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Makers of Tylenol to Pay $25 Million Fine after Pleading Guilty for Selling Contaminated Medicines

McNeil Consumer Healthcare, a subsidiary of Johnson & Johnson, has pled guilty to one federal criminal charge for selling medicines which were contaminated with metal.

According to a U.S. Department of Justice announcement, the company has also agreed to pay $25 million in fines in order to bring the case to a conclusion, which began 2009 when one consumer found black specks on the bottom of a bottle of Infants’ Tylenol they had purchased. Testing showed that the specks were actually nickel and chromium particles.

These issues resulted in a massive recall in 2010 for many of their children’s liquid medication products, including brands such as Infants' Tylenol and Children's Motrin. These products were all produced at one of the company’s manufacturing plants in Pennsylvania. At the time of the recall, the company stated that there may also have been more of the active drug ingredient than specified contained in the medications.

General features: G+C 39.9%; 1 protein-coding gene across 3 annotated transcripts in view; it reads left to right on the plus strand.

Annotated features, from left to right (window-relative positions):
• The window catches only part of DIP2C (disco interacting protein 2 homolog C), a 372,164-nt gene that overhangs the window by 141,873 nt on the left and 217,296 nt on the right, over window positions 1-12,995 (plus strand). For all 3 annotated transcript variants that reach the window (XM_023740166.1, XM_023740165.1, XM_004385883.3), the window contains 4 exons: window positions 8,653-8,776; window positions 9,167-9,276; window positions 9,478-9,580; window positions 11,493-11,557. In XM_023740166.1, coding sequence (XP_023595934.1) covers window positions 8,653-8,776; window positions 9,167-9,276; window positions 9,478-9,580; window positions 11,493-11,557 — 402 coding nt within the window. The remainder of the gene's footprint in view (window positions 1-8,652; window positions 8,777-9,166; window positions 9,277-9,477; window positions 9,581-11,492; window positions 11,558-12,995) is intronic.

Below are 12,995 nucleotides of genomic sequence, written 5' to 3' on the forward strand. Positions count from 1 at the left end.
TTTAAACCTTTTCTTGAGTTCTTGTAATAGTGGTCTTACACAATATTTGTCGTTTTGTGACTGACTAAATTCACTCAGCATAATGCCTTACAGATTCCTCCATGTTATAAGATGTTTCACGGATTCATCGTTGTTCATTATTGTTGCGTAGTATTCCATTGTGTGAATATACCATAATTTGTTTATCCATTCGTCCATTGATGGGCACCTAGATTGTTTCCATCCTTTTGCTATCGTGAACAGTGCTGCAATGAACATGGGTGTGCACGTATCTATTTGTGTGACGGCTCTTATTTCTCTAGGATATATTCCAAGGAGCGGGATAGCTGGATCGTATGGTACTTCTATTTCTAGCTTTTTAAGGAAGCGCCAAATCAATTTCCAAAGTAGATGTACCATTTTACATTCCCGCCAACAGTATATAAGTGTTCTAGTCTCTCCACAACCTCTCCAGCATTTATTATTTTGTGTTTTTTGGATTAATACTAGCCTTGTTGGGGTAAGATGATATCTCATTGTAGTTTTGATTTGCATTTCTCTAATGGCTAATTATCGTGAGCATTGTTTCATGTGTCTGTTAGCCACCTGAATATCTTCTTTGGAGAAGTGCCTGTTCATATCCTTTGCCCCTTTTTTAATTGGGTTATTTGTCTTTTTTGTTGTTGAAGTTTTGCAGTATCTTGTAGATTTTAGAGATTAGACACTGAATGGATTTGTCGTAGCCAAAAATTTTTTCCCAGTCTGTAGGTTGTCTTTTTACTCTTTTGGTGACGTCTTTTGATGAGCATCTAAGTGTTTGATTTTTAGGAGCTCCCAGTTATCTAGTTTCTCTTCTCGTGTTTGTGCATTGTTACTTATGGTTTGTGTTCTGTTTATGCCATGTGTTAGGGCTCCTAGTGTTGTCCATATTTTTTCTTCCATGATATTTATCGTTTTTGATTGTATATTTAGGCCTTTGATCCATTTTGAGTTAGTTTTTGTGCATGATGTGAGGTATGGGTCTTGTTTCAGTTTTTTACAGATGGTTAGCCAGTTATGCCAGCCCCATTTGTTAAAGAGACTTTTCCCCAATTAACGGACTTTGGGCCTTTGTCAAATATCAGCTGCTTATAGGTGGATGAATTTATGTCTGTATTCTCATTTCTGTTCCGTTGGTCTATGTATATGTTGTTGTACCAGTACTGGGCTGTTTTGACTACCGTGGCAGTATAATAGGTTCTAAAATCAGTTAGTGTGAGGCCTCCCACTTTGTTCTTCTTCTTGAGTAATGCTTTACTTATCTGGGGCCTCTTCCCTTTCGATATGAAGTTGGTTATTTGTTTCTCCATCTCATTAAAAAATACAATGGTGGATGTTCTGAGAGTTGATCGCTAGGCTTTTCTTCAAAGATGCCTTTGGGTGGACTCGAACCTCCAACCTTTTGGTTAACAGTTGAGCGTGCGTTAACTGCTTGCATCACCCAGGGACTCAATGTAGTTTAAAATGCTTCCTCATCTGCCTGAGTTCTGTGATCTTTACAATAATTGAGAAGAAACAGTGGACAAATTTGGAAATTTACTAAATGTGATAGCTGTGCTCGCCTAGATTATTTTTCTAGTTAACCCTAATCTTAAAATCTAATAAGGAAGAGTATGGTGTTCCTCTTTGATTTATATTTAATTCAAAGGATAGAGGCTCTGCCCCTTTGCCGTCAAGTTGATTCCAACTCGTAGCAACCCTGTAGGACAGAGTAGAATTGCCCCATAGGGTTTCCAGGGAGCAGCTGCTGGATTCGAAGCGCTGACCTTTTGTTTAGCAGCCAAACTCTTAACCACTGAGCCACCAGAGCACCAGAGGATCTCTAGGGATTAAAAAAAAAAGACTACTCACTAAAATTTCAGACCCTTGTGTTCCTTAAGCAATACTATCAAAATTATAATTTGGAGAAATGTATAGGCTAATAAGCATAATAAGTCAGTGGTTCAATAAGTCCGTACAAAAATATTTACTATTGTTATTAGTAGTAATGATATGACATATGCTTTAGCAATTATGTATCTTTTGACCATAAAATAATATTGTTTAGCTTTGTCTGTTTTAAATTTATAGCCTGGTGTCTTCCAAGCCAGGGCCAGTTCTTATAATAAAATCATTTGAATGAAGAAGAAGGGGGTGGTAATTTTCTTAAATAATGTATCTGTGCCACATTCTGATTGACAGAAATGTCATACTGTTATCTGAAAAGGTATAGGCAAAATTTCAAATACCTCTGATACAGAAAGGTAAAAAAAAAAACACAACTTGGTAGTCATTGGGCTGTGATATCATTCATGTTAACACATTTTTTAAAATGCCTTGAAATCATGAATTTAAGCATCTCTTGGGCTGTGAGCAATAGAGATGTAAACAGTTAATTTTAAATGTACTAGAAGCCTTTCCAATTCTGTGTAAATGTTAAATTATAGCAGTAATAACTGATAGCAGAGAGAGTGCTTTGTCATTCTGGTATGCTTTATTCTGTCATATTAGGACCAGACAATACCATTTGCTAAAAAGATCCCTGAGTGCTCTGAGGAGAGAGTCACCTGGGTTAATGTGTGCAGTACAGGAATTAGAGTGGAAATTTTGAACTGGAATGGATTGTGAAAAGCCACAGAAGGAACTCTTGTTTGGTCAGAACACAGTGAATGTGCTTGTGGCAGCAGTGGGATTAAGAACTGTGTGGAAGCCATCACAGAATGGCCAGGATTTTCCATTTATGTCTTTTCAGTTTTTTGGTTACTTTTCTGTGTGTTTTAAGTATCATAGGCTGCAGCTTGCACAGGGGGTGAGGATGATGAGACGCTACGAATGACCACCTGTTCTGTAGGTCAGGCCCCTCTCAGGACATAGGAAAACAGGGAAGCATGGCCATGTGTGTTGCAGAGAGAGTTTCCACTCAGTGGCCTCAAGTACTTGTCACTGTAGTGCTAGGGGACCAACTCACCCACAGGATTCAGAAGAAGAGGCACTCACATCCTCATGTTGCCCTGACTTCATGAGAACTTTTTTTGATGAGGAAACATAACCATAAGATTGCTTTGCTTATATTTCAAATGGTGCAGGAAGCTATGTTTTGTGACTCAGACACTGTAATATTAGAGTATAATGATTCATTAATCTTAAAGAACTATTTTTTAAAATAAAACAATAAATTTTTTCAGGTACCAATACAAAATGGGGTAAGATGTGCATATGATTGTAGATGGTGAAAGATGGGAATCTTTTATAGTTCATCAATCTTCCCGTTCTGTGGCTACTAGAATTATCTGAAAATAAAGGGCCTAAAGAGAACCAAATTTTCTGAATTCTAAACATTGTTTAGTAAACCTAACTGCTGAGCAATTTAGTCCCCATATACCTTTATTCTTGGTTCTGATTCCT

Part of the criminal charges that were filed against McNeil Consumer Healthcare was that they continued to produce the medicines at the same manufacturing plant for months, without taking any actions to determine where the particles came from.

Other complaints about multiple medications the company produced came pouring in through 2010, including problems with moldy odors emitting from the product, as well as potentially dangerous issues with labeling.

If you or someone in your family has been injured or become ill from a contaminated medication, contact an experienced Virginia personal injury attorney to find out what legal recourse you may have for you pain and loss against the company who manufactured the medication.

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